Housing in Alaska
What does it mean for a community to have housing that helps people to thrive? It means that people have access to safe, affordable, quality housing that meets their needs. It means that policies and systems are in place so that everyone is able to have access to a good home that supports their mental, physical, social and spiritual well-being. It means that homes promote health and do not predispose someone to illness. Housing is related to both health outcomes and health care costs.
What percent of homeless people are sheltered in Alaska?
What this measures: The percent of the homelessness population who are staying in a shelter on a given day. This includes emergency shelters, transitional housing, or safe havens.
Why this matters: This rate can help a community understand how much more permanent housing is needed. Along with other measures, this measure can help a community manage its demand.
What this relates to: Health, housing, cost, social services.
Data source: U.S. Department of Housing and Urban Development's 2018 Annual Homeless Assessment Report to Congress. The data reflects point-in-time estimates based on a count performed in January 2018. The sheltered homeless rate is the total sheltered homeless population divided by the total homeless population.
What percent of housing units have suboptimal conditions in Alaska?
What this measures: The percentage of households that live in poor quality and/or unaffordable housing. Do they lack complete plumbing? A complete kitchen? Do they pay 30 percent or more of their income for their housing? Do they have more than 1 person per room?
Why this matters: Access to safe, affordable, dignified housing improves people's well-being. Adequate housing can protect individuals and families from harmful exposures. It can provide them with a sense of privacy, safety, stability, and control. Poor quality housing contributes to health problems such as infectious diseases, chronic diseases, injuries, and poor childhood development.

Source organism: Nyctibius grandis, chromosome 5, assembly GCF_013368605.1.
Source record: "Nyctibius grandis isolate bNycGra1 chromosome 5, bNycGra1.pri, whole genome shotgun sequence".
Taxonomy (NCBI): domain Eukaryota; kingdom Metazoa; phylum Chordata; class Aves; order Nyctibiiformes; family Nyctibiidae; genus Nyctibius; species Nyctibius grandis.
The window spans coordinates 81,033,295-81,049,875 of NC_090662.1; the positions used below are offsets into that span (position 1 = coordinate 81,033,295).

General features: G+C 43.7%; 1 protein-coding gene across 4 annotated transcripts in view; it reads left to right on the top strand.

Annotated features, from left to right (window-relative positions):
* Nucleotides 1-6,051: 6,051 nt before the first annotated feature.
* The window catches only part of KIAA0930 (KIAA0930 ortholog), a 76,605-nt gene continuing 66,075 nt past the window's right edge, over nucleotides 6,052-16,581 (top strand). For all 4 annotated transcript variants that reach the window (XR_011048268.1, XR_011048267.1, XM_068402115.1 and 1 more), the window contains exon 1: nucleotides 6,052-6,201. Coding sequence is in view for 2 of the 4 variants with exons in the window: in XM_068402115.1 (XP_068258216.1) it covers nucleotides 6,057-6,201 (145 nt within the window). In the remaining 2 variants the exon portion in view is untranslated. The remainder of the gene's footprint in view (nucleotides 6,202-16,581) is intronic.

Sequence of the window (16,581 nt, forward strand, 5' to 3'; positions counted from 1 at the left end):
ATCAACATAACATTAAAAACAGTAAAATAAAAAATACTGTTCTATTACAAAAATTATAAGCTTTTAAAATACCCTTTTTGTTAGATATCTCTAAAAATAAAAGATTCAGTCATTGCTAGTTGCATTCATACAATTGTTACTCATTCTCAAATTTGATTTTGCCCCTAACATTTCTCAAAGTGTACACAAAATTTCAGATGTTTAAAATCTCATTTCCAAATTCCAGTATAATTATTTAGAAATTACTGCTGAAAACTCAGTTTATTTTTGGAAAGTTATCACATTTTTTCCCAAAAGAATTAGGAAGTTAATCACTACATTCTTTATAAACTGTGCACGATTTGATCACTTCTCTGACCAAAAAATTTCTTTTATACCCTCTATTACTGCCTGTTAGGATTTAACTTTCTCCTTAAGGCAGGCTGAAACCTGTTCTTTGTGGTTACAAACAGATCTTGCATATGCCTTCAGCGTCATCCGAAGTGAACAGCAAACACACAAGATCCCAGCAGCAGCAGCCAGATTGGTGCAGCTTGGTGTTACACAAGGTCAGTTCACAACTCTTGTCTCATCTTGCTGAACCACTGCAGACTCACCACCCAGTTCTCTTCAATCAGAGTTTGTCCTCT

What this relates to: Well-being, equity, health, financial security.
Data source: Data were collected from the American Community Survey, table B25123. To calculate the number of substandard units, all units with one or more conditions for both owner and renter occupied units were added together. The percent of substandard units is calculated as this total divided by the sum of all owner occupied and all renter occupied units.
What percent of household units are cost-burdened in Alaska?
What this measures: The percentage of households that spend 30% or more of their income on housing. Note that this measure is broader than the condition in suboptimal housing above. This measure also includes households with zero or negative income.
Why this matters: This is a measure of housing affordability. People who spend 30% or more of their income on housing are often financially insecure. They may have difficulty coping with unexpected expenses or saving for the future. They may have fewer resources for health care, utilities, healthy food, and transportation. The stress of high housing costs has been linked with anxiety and depression.
What this relates to: Equity, financial security, health.
Data source: Percentages were calculated based on data from the American Community Survey, Table B25106. The calculation sums all housing units where housing costs comprise 30% or more of the occupants' household income, and also sums households with zero or negative income. This sum is then divided by the total number of occupied housing units to yield a percentage. For owner-occupied housing units, the costs are monthly owner costs; for renter-occupied units, the costs are gross rent.
Other Interesting Measures
• H+T affordability index (housing + transportation) (0%-100%). Source: Center for Neighborhood Technology.
• 30-day placement rate into permanent supportive housing. Source: HUD.